Project Management for Construction

By: Anne Harvester

Excellent project management for construction engagements is crucial for any new building or renovation, especially considering the growing complexity of major construction projects and construction-related laws. For these reasons, almost all positions opening up for construction management jobs require not only a specialized degree, but a good deal of experience in the industry.

Although it was not always the case, there are many universities that now offer construction management courses as well as degrees. In fact, there even a number of accredited online universities that offer project management for construction degrees. An online degree in construction management can be specialized in a number of ways and is one way to learn the essential skills you need to know for jobs in construction management that can be difficult to learn during internships or apprenticeships on-site.


Construction management jobs
take on a variety of responsibilities. Oftentimes managers in these roles are ultimately responsible for every aspect of the construction project. This includes managing all employees and contractors, all equipment used and the project budget. That is why is important to choose a degree in
project management for construction
that teaches you a broad skill-set.

Some of the degree coursework that can give you an edge in the job market includes training on the latest software programs and technologies used in the industry and classes on any of the following topics: building codes and standards, contract administration, accounting, financial management, value analysis and project control and management.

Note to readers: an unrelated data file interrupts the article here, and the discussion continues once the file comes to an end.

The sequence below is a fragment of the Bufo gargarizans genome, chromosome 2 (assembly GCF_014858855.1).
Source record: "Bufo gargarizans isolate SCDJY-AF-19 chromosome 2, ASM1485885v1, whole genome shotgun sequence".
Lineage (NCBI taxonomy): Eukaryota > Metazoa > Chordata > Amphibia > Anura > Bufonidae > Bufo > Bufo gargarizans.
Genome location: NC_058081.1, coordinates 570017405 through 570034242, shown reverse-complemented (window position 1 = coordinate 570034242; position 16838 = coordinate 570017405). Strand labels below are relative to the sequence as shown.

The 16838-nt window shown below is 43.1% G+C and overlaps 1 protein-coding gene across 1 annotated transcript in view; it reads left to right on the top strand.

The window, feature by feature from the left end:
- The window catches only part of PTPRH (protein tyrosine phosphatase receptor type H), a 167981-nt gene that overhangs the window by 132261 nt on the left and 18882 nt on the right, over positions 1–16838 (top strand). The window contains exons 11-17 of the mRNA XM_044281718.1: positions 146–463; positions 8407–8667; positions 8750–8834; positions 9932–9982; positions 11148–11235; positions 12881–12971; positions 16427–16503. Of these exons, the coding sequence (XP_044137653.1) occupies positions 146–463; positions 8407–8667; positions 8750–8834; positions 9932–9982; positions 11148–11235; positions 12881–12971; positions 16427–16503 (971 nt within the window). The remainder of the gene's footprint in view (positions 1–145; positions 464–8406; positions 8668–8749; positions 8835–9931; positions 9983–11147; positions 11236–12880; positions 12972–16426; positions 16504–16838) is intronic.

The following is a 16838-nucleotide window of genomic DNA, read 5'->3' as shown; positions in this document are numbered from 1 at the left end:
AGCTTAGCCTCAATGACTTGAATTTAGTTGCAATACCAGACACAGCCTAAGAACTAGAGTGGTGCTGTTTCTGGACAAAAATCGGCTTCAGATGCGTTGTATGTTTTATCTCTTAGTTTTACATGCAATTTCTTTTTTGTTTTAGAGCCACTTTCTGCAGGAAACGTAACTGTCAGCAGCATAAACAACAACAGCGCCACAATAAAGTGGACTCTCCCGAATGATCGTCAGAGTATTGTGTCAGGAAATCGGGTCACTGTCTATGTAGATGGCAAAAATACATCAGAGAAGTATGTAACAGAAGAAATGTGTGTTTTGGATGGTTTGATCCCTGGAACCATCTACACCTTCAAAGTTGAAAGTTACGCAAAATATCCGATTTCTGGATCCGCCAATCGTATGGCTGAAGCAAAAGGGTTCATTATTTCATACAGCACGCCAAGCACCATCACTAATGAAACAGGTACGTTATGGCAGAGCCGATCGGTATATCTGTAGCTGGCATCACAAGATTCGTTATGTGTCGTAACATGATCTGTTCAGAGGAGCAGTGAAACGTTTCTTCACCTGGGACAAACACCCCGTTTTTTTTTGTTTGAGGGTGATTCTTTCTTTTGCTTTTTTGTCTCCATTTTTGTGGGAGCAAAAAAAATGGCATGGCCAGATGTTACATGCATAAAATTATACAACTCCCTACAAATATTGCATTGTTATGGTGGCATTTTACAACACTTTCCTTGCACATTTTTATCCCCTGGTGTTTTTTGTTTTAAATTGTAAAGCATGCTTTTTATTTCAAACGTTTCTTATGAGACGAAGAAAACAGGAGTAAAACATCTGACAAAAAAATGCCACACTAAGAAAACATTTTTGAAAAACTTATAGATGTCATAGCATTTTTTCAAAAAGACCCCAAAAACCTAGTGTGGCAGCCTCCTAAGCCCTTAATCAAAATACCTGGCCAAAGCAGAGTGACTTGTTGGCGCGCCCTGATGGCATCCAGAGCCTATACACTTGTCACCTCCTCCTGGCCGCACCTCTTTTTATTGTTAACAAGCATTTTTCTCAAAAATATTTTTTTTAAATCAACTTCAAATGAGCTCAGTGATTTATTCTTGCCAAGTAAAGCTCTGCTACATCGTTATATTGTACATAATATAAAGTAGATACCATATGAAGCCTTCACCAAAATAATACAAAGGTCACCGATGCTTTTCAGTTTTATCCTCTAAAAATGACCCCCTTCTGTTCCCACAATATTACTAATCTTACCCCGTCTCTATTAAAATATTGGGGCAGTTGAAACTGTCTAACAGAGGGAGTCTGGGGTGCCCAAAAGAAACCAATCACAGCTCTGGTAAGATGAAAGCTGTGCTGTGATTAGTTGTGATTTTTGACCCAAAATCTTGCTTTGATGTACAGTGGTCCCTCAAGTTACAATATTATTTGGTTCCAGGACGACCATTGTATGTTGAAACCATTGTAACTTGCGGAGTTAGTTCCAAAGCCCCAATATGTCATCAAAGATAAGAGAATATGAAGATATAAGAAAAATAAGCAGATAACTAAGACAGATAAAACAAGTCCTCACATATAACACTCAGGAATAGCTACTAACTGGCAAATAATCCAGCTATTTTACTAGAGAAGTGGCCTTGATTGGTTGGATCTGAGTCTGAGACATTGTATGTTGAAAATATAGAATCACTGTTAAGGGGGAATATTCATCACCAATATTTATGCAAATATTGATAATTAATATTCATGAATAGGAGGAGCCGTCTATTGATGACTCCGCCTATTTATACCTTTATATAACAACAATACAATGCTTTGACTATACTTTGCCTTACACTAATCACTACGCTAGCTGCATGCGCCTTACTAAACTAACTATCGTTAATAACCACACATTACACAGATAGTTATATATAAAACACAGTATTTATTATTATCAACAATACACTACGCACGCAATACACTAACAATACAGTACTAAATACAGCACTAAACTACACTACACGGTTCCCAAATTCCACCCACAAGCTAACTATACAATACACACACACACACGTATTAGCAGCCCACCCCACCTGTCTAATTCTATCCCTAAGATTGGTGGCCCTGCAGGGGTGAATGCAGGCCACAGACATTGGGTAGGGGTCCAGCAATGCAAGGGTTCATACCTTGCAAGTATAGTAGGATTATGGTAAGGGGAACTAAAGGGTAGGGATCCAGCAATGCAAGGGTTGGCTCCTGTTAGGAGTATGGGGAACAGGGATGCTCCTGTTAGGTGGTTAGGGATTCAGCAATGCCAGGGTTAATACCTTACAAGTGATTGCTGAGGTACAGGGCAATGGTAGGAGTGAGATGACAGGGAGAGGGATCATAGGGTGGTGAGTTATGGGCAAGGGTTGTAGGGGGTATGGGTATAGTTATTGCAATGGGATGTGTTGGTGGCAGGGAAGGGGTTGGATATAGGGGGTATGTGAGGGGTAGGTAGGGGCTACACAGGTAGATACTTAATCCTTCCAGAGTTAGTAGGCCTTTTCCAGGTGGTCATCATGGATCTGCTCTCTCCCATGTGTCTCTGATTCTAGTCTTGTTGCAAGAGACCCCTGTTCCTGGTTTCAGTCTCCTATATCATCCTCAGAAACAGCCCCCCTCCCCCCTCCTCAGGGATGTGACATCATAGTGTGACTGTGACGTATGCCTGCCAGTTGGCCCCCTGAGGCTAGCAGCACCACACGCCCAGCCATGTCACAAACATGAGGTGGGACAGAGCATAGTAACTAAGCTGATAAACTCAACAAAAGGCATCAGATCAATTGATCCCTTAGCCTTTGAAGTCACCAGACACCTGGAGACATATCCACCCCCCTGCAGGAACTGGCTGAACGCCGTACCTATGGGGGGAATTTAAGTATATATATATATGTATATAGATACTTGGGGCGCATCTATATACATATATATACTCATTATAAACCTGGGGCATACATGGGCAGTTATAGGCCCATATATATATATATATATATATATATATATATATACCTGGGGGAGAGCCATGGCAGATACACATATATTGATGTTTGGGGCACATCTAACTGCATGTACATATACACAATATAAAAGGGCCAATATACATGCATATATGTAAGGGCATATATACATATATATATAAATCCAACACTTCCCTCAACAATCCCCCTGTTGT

It is ideal if you can find a university that will help place its project management for construction students into internships or apprenticeships during the degree program. This will give you the chance to learn a little bit about every aspect of construction and how you can effectively manage the employees and contractors you will need to work with, including architects, civil engineers and day laborers. This type of hands-on experience is exactly what most employers are looking for, and can oftentimes lead to full-time positions once you have graduated with your degree.

Although project management for construction can be a challenging career path, there are many reasons that it is worth the effort. There are more and more project management for construction jobs being filled every year, and according to the National Association of Colleges and Employers, the average salary for project management for construction positions averaged $63,500 in 2002. These great salaries are also often accompanied by health benefits, bonuses and the use of company-owned vehicles. All of these factors indicate it is a great career to aim for that can be just as rewarding as it is challenging.

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